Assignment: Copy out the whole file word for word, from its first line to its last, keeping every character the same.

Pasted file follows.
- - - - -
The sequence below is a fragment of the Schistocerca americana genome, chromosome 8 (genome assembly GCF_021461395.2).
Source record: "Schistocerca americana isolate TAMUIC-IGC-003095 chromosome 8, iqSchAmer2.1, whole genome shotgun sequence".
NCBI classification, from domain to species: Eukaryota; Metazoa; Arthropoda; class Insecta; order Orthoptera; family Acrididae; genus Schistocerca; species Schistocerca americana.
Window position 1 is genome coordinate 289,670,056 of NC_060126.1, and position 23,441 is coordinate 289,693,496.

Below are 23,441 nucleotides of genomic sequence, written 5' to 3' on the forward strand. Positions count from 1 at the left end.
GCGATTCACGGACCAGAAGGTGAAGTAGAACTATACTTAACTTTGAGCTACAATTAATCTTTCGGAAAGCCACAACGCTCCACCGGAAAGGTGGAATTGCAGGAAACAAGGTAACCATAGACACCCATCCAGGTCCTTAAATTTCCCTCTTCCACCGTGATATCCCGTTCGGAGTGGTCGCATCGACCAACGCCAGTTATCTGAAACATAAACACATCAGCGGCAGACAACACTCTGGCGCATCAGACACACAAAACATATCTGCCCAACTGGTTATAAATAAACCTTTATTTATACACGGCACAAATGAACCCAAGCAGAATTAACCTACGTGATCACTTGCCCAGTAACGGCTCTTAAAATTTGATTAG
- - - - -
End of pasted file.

The sequence below is a fragment of the Schistocerca americana genome, chromosome 8 (genome assembly GCF_021461395.2).
Source record: "Schistocerca americana isolate TAMUIC-IGC-003095 chromosome 8, iqSchAmer2.1, whole genome shotgun sequence".
NCBI classification, from domain to species: Eukaryota; Metazoa; Arthropoda; class Insecta; order Orthoptera; family Acrididae; genus Schistocerca; species Schistocerca americana.
Window position 1 is genome coordinate 289,670,056 of NC_060126.1, and position 23,441 is coordinate 289,693,496.

Below are 23,441 nucleotides of genomic sequence, written 5' to 3' on the forward strand. Positions count from 1 at the left end.
GCGATTCACGGACCAGAAGGTGAAGTAGAACTATACTTAACTTTGAGCTACAATTAATCTTTCGGAAAGCCACAACGCTCCACCGGAAAGGTGGAATTGCAGGAAACAAGGTAACCATAGACACCCATCCAGGTCCTTAAATTTCCCTCTTCCACCGTGATATCCCGTTCGGAGTGGTCGCATCGACCAACGCCAGTTATCTGAAACATAAACACATCAGCGGCAGACAACACTCTGGCGCATCAGACACACAAAACATATCTGCCCAACTGGTTATAAATAAACCTTTATTTATACACGGCACAAATGAACCCAAGCAGAATTAACCTACGTGATCACTTGCCCAGTAACGGCTCTTAAAATTTGATTAG